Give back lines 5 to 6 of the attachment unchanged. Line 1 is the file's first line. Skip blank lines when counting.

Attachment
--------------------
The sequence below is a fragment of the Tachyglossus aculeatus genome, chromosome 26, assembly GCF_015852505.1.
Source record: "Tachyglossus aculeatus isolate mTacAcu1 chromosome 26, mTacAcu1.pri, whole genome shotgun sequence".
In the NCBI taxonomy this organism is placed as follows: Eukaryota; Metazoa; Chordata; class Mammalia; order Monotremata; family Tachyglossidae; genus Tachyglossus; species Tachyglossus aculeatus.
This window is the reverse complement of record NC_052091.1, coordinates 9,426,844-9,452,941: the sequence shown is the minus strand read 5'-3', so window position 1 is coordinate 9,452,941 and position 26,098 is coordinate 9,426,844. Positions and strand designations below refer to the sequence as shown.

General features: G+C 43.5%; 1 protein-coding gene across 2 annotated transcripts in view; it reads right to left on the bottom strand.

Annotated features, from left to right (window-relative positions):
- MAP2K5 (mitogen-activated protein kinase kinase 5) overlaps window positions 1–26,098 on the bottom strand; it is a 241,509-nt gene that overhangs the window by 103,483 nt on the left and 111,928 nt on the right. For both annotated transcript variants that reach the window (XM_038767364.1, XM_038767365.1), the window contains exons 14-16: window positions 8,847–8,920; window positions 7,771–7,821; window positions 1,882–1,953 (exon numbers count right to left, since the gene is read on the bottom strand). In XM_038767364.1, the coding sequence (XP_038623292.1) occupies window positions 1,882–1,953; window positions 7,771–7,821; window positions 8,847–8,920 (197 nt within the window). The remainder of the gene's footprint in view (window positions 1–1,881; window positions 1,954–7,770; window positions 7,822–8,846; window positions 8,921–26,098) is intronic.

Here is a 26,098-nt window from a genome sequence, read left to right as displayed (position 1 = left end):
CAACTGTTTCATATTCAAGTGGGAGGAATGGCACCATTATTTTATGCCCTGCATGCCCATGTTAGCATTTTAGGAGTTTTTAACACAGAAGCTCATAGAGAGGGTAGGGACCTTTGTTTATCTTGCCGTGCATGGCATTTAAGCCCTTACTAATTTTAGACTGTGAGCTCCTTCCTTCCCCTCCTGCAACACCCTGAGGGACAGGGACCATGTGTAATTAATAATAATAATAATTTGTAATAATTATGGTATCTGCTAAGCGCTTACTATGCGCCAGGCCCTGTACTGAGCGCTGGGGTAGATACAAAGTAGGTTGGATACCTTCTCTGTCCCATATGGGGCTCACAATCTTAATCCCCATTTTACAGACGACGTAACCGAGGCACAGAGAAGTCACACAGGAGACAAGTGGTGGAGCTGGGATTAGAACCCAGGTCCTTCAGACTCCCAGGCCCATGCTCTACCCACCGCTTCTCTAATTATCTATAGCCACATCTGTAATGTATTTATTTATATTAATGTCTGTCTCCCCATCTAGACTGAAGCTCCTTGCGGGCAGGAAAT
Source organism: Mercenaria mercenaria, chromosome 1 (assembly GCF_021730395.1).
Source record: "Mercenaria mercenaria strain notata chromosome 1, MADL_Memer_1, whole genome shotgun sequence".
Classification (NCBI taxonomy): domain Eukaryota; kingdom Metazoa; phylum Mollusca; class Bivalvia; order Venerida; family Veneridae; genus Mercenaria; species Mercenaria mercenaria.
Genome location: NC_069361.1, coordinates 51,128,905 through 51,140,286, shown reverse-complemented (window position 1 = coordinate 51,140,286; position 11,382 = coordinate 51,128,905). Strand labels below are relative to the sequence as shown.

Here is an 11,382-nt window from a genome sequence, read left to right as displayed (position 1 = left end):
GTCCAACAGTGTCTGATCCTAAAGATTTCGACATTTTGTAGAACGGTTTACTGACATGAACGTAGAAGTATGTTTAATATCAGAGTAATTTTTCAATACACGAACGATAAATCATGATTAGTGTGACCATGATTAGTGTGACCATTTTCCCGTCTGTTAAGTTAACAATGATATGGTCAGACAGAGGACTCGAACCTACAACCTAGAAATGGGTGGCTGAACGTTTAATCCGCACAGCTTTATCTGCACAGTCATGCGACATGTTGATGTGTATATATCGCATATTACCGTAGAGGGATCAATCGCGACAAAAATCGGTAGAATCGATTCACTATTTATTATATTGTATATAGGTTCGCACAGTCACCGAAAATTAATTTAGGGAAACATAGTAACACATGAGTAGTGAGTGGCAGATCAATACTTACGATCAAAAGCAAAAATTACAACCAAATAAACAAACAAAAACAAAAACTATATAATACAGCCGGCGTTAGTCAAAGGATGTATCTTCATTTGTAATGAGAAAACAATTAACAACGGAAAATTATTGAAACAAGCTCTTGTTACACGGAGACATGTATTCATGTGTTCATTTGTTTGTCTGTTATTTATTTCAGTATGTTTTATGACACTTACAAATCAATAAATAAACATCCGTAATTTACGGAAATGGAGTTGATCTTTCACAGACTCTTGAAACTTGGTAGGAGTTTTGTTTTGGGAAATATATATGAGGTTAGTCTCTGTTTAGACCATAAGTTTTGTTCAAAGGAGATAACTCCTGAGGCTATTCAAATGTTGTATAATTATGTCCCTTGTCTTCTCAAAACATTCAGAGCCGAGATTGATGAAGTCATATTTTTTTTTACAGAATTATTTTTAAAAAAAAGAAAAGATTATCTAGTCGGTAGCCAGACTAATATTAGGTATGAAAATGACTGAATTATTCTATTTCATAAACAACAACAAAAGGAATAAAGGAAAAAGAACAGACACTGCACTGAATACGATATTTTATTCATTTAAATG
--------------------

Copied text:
General features: G+C 43.5%; 1 protein-coding gene across 2 annotated transcripts in view; it reads right to left on the bottom strand.

Annotated features, from left to right (window-relative positions):